According to the American Kennel Club, dog-nappings are on the rise. Over 600 dogs were stolen in 2013, a 33% increase over 2012. In 2014, the breeds most often kidnapped are pit bulls and pit mixes, Yorkies, Chihuahuas, Rottweilers, German shepherds, bulldogs and Shih Tzus. Much like with human kidnapping, the crime is often based in greed. You will get a ransom call saying that your dog will be returned when you pony up some money.
What can you do to keep your dog safe?
1. Never leave your dog tied outside in a public place, even if you will be inside a store for “just a minute.” It’s never “just a minute.” You will inevitably get stuck in a long line, find something to browse, have difficulty finding or deciding on a brand or size, or even run into an old friend and start talking.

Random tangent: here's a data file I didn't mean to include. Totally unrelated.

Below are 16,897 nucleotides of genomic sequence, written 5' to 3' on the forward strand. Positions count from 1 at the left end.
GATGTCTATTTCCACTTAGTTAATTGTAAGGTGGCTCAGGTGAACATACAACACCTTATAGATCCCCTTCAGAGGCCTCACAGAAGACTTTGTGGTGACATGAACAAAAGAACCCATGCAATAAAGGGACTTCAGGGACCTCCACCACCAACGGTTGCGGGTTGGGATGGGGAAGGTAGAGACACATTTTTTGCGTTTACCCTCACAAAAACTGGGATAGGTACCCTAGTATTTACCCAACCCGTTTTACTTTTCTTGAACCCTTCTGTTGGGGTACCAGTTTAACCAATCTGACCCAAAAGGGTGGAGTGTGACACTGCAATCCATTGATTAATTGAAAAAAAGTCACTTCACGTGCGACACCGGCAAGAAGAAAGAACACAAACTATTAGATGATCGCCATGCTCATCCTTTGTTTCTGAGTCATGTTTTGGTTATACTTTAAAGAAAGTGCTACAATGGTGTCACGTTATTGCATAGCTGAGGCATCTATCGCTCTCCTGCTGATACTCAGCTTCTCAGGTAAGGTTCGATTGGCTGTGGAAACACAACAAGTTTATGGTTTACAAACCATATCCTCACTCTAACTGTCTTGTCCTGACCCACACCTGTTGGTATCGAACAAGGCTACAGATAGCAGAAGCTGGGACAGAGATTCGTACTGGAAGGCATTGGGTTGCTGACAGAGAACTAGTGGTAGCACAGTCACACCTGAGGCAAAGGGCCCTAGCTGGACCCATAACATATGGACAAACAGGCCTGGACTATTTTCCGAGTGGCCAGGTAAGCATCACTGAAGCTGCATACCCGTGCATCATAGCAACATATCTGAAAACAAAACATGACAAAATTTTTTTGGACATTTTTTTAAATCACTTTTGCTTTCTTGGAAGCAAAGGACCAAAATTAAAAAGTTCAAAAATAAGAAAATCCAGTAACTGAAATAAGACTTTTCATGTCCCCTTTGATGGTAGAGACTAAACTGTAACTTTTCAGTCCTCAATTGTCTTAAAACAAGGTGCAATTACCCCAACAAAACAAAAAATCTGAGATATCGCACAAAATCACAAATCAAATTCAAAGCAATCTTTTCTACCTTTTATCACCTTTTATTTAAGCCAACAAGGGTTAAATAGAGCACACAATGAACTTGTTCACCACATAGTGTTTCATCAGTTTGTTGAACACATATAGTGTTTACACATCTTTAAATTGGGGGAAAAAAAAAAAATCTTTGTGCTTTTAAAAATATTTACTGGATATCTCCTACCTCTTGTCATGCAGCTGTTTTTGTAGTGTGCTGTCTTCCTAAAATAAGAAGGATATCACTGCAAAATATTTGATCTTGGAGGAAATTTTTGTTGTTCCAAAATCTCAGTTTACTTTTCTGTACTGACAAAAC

2. Have your dog micro-chipped so you can establish a link between the dog and yourself. The true way to establish ownership is to buy a dog license from your municipality, but if the dog’s tags or collar are removed, the micro-chip will serve as a back-up.
3. Don’t leave your dog unattended in the yard. Thieves have been known to take animals right out from under their families’ noses.
4. Don’t broadcast the amount of money you paid for your dog. Thieves may not necessarily be dog people who automatically know that one breed is more expensive than another.
If you do get that dreaded ransom call, pay close attention to details like background sounds, any accent or speech impediment in the caller’s voice, and anything else that might help identify where your dog is being held and by whom. If your phone is capable of it, record the call. Call the police immediately. They can help you get your dog safely back and take the dog-napper off the streets before he or she can strike again.
Until next time,
Good day, and good dog!